Telescope viewing suspended as protesters block Hawaii road

Demonstrators are gather to block a road at the base of Hawaii’s tallest mountain, Monday, July 15, 2019, in Mauna Kea, Hawaii, to protest the construction of a giant telescope on land that some Native Hawaiians consider sacred.
(AP Photo/Caleb Jones)

Astronomers have indefinitely stopped looking through 13 existing telescopes at the summit of Mauna Kea in Hawaii while protesters block the road downslope in an attempt to prevent the construction of a giant new observatory.

Dozens of researchers around the world won’t be able to gather data and study the skies as a result of the move. Observations won’t resume until staff have consistent access to the summit, said Jessica Dempsey, the deputy director of the East Asian Observatory, one of the existing telescopes.

The announcement came as Native Hawaiian protesters blocked the base of the road for a second day on Tuesday. They object to the construction of the $1.4 billion Thirty Meter Telescope, which is expected to be one of the world’s most advanced when it’s built, out of concern it will further harm an area some Native Hawaiians consider sacred.

Hawaii authorities haven’t arrested any protesters, though have indicated they would. Jason Redulla, chief of the state Division of Conservation and Resources Enforcement, said law enforcement was focused on preparing a path to construction on Tuesday.

Jessica Dempsey, the deputy director of the East Asian Observatory, said consistent access to summit is needed to ensure the safety of staff. She said researchers would understand the need for suspension.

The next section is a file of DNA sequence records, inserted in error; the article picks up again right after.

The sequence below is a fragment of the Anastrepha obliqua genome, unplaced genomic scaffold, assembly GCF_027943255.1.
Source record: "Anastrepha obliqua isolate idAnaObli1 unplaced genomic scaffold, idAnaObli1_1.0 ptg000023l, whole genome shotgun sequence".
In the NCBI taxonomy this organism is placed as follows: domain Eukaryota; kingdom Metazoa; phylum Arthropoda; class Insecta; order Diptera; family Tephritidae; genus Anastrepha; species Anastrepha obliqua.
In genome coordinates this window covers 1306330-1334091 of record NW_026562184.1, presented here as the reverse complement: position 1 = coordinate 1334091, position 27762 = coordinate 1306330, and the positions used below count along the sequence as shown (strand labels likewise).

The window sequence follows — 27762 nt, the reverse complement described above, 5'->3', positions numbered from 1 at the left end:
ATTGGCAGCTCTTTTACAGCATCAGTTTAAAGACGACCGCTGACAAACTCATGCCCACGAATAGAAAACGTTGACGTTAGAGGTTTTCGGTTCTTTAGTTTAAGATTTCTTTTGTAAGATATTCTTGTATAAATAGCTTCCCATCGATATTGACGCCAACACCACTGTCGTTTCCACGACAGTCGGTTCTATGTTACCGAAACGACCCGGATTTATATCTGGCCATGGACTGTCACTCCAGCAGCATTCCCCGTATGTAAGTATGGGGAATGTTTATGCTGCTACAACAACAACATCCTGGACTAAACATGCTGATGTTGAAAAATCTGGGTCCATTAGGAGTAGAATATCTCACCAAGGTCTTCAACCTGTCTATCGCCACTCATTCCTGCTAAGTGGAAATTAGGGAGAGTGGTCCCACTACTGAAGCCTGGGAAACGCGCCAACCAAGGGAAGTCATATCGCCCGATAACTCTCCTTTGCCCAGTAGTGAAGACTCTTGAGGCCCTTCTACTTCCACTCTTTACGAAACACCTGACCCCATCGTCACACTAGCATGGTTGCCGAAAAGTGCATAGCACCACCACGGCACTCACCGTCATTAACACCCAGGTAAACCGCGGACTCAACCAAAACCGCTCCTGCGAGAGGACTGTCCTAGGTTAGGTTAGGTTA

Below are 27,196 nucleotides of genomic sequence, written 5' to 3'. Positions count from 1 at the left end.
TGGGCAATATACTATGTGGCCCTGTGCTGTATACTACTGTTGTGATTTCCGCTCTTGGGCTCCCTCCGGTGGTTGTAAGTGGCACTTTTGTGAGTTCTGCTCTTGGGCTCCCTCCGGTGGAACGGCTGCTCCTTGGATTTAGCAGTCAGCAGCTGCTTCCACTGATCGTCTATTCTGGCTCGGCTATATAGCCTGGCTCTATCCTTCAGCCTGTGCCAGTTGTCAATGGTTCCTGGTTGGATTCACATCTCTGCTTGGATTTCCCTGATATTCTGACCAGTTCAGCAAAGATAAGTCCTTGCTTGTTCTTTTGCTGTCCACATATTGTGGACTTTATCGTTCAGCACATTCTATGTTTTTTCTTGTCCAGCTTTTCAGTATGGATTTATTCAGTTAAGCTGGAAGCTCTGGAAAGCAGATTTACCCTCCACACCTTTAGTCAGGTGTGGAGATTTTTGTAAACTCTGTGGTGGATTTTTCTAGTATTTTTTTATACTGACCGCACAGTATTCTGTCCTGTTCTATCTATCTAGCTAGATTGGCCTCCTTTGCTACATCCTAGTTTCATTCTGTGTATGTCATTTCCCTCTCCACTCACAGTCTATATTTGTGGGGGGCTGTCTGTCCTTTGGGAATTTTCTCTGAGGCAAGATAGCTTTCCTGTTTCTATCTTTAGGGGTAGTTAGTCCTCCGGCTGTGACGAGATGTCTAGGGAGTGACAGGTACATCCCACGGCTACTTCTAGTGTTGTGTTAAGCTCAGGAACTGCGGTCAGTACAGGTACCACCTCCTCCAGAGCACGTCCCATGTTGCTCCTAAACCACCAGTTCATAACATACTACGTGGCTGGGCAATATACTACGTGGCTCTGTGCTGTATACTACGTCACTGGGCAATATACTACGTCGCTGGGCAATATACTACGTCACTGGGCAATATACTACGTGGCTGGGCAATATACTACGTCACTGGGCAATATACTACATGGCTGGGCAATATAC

“Our science time is precious but in this case, our priority is just to make sure all of our staff is safe,” Dempsey said.

The East Asian Observatory was scheduled to study carbon monoxide clouds in star-forming regions inside the Milky Way galaxy on Tuesday night. Dempsey called the clouds “the DNA of how baby stars form” and said they help astronomers figure out how stars work.

Protesters said they told law enforcement they would allow telescope technicians to pass so long as they would be allowed to drive one car to the summit each day for cultural and religious practices. They said they wouldn’t allow National Guard members to pass.

No agreement was reached between the two sides.

“We are at a standstill,” said Kaho’okahi Kanuha, one of the protest leaders.

He told reporters that efforts to stop the Thirty Meter Telescope were about protecting the indigenous people of Hawaii.

“This is about our right to exist,” he said. “The way our kupuna existed,” he said, using the Hawaiian word for elder.

“We fight and resist and we stand, or we disappear forever,” he said.

Gov. David Ige announced plans last week to close the summit access road on Monday to allow construction to begin. The decision attracted hundreds of protesters to the site, who formed their own road blocks.

Other Native Hawaiians say they don’t believe the Thirty Meter Telescope will desecrate Mauna Kea. Most of the cultural practices on the mountain take place away from the summit, said Annette Reyes, a Native Hawaiian from the Big Island.

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